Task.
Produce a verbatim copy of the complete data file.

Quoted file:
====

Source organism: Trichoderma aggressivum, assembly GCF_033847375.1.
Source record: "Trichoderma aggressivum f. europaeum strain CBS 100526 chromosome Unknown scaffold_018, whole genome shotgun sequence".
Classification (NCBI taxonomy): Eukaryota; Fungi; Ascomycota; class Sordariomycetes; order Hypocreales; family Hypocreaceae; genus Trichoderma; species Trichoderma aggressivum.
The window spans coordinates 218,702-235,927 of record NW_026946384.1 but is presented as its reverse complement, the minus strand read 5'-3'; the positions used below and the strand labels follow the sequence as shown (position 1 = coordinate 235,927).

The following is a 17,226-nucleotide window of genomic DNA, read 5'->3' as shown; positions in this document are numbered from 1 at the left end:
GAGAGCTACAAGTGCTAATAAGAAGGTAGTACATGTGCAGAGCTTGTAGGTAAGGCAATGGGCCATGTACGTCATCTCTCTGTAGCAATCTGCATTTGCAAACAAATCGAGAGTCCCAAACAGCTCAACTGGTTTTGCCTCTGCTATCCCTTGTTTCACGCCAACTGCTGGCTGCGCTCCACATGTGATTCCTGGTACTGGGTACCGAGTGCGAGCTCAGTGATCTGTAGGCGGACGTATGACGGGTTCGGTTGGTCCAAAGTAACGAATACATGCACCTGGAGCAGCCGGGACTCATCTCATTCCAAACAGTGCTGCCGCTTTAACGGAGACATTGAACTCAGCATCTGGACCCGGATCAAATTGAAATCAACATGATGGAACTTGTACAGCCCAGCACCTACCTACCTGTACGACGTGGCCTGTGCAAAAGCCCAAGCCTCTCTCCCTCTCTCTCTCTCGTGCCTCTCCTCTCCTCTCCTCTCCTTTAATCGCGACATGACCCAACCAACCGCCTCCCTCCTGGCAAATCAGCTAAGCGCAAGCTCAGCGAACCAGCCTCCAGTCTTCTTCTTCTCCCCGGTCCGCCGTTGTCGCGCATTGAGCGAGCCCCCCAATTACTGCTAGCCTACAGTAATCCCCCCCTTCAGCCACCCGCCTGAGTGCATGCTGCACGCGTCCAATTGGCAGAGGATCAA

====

Source organism: Trichoderma aggressivum, assembly GCF_033847375.1.
Source record: "Trichoderma aggressivum f. europaeum strain CBS 100526 chromosome Unknown scaffold_018, whole genome shotgun sequence".
Classification (NCBI taxonomy): Eukaryota; Fungi; Ascomycota; class Sordariomycetes; order Hypocreales; family Hypocreaceae; genus Trichoderma; species Trichoderma aggressivum.
The window spans coordinates 218,702-235,927 of record NW_026946384.1 but is presented as its reverse complement, the minus strand read 5'-3'; the positions used below and the strand labels follow the sequence as shown (position 1 = coordinate 235,927).

The following is a 17,226-nucleotide window of genomic DNA, read 5'->3' as shown; positions in this document are numbered from 1 at the left end:
GAGAGCTACAAGTGCTAATAAGAAGGTAGTACATGTGCAGAGCTTGTAGGTAAGGCAATGGGCCATGTACGTCATCTCTCTGTAGCAATCTGCATTTGCAAACAAATCGAGAGTCCCAAACAGCTCAACTGGTTTTGCCTCTGCTATCCCTTGTTTCACGCCAACTGCTGGCTGCGCTCCACATGTGATTCCTGGTACTGGGTACCGAGTGCGAGCTCAGTGATCTGTAGGCGGACGTATGACGGGTTCGGTTGGTCCAAAGTAACGAATACATGCACCTGGAGCAGCCGGGACTCATCTCATTCCAAACAGTGCTGCCGCTTTAACGGAGACATTGAACTCAGCATCTGGACCCGGATCAAATTGAAATCAACATGATGGAACTTGTACAGCCCAGCACCTACCTACCTGTACGACGTGGCCTGTGCAAAAGCCCAAGCCTCTCTCCCTCTCTCTCTCTCGTGCCTCTCCTCTCCTCTCCTCTCCTTTAATCGCGACATGACCCAACCAACCGCCTCCCTCCTGGCAAATCAGCTAAGCGCAAGCTCAGCGAACCAGCCTCCAGTCTTCTTCTTCTCCCCGGTCCGCCGTTGTCGCGCATTGAGCGAGCCCCCCAATTACTGCTAGCCTACAGTAATCCCCCCCTTCAGCCACCCGCCTGAGTGCATGCTGCACGCGTCCAATTGGCAGAGGATCAA